Ashley Mallett, courtesy of CRICKET MONTHLY and ESPNcricinfo where the title of this article is “Bradman as a Boy”
At Bowral Primary School in the summer of 1915-16, Don Bradman, not yet eight years old, built a reputation as a cricketer. When the bell tolled to end another school day, Bradman didn’t dally to chat with others. In a desperate rush to get home, he ran helter-skelter through the small township of Bowral, turned into Shepherd Street, hurdled a white picket fence, breezed through his front door, and tossing his school bag in the hall and grabbing his cricket bat, yelled, “C’mon Mum, how about bowling me down a few?” Emily Bradman smiled. She discarded her apron, shifted the kettle on the stove and dutifully followed her son into the backyard. As Mrs Bradman wheeled down her own brand of left-arm deliveries, she could never have imagined that the small boy facing her at the other end of the back lawn would one day become the greatest batsman the world has known.
Bradman at 21, about to set sail for the 1930 Ashes, with a trophy for his world-record 452 made earlier in the year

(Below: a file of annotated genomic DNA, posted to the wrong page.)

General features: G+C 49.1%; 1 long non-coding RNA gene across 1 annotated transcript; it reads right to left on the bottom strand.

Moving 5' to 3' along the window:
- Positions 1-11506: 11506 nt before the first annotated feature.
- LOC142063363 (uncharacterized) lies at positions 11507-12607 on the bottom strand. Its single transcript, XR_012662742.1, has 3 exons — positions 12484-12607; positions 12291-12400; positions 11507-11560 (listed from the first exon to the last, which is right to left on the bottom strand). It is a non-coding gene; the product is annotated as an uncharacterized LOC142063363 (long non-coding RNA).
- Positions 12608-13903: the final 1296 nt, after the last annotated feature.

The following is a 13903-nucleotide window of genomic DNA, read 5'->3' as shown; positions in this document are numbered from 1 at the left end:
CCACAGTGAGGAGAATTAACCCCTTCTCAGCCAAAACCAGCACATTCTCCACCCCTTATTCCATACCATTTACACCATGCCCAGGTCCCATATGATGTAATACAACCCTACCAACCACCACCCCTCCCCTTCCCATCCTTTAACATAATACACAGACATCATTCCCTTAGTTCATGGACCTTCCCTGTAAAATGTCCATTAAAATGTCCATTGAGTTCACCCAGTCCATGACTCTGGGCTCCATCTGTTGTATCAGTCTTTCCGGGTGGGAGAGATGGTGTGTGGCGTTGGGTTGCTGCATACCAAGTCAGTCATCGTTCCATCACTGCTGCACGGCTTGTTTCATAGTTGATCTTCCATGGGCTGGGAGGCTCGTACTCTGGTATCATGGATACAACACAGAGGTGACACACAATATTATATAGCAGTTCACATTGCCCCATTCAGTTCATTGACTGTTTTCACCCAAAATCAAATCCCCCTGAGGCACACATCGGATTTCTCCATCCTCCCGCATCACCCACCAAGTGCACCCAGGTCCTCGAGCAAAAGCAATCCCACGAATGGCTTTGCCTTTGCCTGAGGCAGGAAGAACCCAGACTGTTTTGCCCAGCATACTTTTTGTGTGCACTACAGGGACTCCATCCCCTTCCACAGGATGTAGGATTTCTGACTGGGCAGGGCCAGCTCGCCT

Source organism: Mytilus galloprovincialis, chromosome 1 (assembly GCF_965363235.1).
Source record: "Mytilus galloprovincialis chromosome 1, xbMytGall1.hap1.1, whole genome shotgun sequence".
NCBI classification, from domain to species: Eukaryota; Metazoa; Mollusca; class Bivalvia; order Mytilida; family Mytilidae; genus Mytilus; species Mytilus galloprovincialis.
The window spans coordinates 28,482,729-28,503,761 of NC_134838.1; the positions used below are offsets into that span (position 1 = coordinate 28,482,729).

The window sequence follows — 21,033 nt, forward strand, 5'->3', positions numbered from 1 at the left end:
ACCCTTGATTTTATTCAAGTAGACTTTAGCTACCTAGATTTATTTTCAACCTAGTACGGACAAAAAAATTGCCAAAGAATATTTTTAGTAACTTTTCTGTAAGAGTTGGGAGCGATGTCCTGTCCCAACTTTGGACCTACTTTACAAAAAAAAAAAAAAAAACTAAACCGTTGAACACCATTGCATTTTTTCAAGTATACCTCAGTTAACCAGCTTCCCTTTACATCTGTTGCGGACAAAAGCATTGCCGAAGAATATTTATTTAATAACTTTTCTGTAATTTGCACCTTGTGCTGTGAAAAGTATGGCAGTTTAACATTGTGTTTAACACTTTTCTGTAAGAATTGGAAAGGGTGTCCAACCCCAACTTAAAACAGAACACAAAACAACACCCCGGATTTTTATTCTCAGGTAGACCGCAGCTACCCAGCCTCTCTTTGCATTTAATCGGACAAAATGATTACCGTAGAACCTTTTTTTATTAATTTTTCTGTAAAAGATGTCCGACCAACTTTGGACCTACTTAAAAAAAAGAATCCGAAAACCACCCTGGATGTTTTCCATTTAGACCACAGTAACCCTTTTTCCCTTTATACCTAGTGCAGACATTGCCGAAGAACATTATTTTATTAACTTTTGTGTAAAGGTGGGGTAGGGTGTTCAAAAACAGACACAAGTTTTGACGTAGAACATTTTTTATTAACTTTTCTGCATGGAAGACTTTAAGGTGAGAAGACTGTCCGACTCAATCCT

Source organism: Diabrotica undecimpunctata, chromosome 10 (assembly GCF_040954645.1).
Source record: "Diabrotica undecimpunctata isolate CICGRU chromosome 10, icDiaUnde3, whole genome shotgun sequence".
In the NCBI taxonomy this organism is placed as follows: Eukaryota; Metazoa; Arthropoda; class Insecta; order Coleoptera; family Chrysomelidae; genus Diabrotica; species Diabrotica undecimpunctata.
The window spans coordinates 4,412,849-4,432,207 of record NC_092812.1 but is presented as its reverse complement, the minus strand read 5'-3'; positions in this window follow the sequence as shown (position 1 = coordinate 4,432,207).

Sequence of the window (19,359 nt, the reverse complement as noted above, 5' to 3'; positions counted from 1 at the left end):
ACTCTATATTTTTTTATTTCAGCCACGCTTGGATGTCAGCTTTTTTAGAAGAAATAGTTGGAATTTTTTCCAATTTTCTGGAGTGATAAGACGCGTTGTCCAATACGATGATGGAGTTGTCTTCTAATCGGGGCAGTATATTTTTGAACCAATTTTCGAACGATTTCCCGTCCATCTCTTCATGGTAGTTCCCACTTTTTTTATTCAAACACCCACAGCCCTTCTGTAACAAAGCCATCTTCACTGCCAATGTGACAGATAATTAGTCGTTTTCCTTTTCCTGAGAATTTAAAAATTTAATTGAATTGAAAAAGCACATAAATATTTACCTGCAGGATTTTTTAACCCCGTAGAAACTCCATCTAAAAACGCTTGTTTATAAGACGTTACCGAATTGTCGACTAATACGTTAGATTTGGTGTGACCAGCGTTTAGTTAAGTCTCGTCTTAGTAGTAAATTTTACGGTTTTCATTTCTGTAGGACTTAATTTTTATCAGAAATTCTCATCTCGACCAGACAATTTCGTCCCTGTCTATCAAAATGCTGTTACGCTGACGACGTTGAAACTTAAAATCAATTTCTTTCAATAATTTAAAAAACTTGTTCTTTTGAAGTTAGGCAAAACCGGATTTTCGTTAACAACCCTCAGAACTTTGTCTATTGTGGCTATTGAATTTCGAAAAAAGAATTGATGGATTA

Born in Cootamundra on August 27, 1908, Bradman was the youngest of five children. His brother Victor was four years his senior, and there were three sisters, Islet, Lilian and May.
Using the round tank stand in the backyard, Don would take up his stance in front of the back door, which was the “wicket”. Using a cricket stump as a bat, he would throw a golf ball at the tank stand, then attempt to hit it on the rebound
After the first two years of his life were spent in Yeo Yeo, the Bradmans moved to Bowral, where his father, George, a carpenter by trade, tried his hand at farming. As there were few boys of his age living nearby, Bradman pretty much was left to his own devices. More often than not he was forced to train alone, and his isolation became the mother of a remarkable method in gaining batting practice.
Using the round tank stand in the backyard, Don would take up his stance in front of the back door, which was the “wicket”. Using a cricket stump as a bat, he would throw a golf ball at the tank stand, then attempt to hit it on the rebound. If he missed, he was usually “clean-bowled”, as the back door presented a large target.
The golf ball came back at him at lightning speed and it helped him develop amazing reflexes. Don not only had to contend with the speed of the ball but also the manner in which it reacted after hitting the uneven ground on its way towards him.
He developed a method of recording the score. He wrote the names of famous cricketers such as Charlie Macartney and Johnny Taylor (Australia), Jack Hobbs and Frank Woolley (England) on scraps of paper and kept a running score. The power of the stroke determined how many runs he gave himself. If he belted the ball hard, it constituted a boundary. A stroke of slightly less power registered three runs, and so on.